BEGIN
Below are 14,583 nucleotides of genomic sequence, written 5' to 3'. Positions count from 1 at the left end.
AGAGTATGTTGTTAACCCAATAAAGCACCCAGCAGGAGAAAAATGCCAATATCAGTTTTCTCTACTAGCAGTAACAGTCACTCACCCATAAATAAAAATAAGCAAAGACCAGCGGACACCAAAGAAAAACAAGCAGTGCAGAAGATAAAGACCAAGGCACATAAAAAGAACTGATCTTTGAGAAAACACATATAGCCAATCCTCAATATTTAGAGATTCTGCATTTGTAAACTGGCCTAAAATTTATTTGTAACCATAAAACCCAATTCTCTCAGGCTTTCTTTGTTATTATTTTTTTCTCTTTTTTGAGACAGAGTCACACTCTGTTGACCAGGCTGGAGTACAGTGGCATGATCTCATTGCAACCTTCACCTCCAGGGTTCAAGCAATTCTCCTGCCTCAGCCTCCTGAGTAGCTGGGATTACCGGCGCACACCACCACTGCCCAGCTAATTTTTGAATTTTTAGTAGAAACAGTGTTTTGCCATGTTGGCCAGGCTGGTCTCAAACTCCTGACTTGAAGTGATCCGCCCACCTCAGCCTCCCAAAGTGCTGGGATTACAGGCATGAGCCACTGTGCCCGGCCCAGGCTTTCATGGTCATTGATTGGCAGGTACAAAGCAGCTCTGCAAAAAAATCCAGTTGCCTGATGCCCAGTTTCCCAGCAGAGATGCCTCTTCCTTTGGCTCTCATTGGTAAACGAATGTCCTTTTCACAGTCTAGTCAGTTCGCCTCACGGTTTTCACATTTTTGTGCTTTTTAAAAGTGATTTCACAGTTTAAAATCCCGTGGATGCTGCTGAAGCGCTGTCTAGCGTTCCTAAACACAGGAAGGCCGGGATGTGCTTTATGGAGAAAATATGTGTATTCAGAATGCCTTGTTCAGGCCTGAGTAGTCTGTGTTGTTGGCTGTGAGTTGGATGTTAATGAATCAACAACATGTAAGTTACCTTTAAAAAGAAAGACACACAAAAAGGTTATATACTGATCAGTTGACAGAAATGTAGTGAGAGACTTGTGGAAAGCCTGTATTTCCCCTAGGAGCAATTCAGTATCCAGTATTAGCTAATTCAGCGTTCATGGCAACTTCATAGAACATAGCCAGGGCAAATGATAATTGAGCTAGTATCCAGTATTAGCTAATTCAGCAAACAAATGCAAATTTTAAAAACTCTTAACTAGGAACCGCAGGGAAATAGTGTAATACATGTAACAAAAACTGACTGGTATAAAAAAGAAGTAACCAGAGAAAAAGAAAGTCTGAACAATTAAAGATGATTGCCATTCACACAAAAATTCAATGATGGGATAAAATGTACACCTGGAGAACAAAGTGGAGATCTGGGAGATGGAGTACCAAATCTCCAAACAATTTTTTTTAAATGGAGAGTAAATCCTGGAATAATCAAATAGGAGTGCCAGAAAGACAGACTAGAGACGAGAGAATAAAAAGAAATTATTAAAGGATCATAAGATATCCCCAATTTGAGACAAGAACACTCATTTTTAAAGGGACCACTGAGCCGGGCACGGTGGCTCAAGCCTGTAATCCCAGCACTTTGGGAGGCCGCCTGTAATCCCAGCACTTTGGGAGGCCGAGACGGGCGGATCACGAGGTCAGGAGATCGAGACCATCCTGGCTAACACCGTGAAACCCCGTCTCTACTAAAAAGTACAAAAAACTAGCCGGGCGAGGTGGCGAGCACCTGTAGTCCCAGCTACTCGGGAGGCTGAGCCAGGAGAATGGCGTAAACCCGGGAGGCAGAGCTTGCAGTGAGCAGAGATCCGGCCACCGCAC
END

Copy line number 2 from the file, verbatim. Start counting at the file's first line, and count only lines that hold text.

AGAGTATGTTGTTAACCCAATAAAGCACCCAGCAGGAGAAAAATGCCAATATCAGTTTTCTCTACTAGCAGTAACAGTCACTCACCCATAAATAAAAATAAGCAAAGACCAGCGGACACCAAAGAAAAACAAGCAGTGCAGAAGATAAAGACCAAGGCACATAAAAAGAACTGATCTTTGAGAAAACACATATAGCCAATCCTCAATATTTAGAGATTCTGCATTTGTAAACTGGCCTAAAATTTATTTGTAACCATAAAACCCAATTCTCTCAGGCTTTCTTTGTTATTATTTTTTTCTCTTTTTTGAGACAGAGTCACACTCTGTTGACCAGGCTGGAGTACAGTGGCATGATCTCATTGCAACCTTCACCTCCAGGGTTCAAGCAATTCTCCTGCCTCAGCCTCCTGAGTAGCTGGGATTACCGGCGCACACCACCACTGCCCAGCTAATTTTTGAATTTTTAGTAGAAACAGTGTTTTGCCATGTTGGCCAGGCTGGTCTCAAACTCCTGACTTGAAGTGATCCGCCCACCTCAGCCTCCCAAAGTGCTGGGATTACAGGCATGAGCCACTGTGCCCGGCCCAGGCTTTCATGGTCATTGATTGGCAGGTACAAAGCAGCTCTGCAAAAAAATCCAGTTGCCTGATGCCCAGTTTCCCAGCAGAGATGCCTCTTCCTTTGGCTCTCATTGGTAAACGAATGTCCTTTTCACAGTCTAGTCAGTTCGCCTCACGGTTTTCACATTTTTGTGCTTTTTAAAAGTGATTTCACAGTTTAAAATCCCGTGGATGCTGCTGAAGCGCTGTCTAGCGTTCCTAAACACAGGAAGGCCGGGATGTGCTTTATGGAGAAAATATGTGTATTCAGAATGCCTTGTTCAGGCCTGAGTAGTCTGTGTTGTTGGCTGTGAGTTGGATGTTAATGAATCAACAACATGTAAGTTACCTTTAAAAAGAAAGACACACAAAAAGGTTATATACTGATCAGTTGACAGAAATGTAGTGAGAGACTTGTGGAAAGCCTGTATTTCCCCTAGGAGCAATTCAGTATCCAGTATTAGCTAATTCAGCGTTCATGGCAACTTCATAGAACATAGCCAGGGCAAATGATAATTGAGCTAGTATCCAGTATTAGCTAATTCAGCAAACAAATGCAAATTTTAAAAACTCTTAACTAGGAACCGCAGGGAAATAGTGTAATACATGTAACAAAAACTGACTGGTATAAAAAAGAAGTAACCAGAGAAAAAGAAAGTCTGAACAATTAAAGATGATTGCCATTCACACAAAAATTCAATGATGGGATAAAATGTACACCTGGAGAACAAAGTGGAGATCTGGGAGATGGAGTACCAAATCTCCAAACAATTTTTTTTAAATGGAGAGTAAATCCTGGAATAATCAAATAGGAGTGCCAGAAAGACAGACTAGAGACGAGAGAATAAAAAGAAATTATTAAAGGATCATAAGATATCCCCAATTTGAGACAAGAACACTCATTTTTAAAGGGACCACTGAGCCGGGCACGGTGGCTCAAGCCTGTAATCCCAGCACTTTGGGAGGCCGCCTGTAATCCCAGCACTTTGGGAGGCCGAGACGGGCGGATCACGAGGTCAGGAGATCGAGACCATCCTGGCTAACACCGTGAAACCCCGTCTCTACTAAAAAGTACAAAAAACTAGCCGGGCGAGGTGGCGAGCACCTGTAGTCCCAGCTACTCGGGAGGCTGAGCCAGGAGAATGGCGTAAACCCGGGAGGCAGAGCTTGCAGTGAGCAGAGATCCGGCCACCGCAC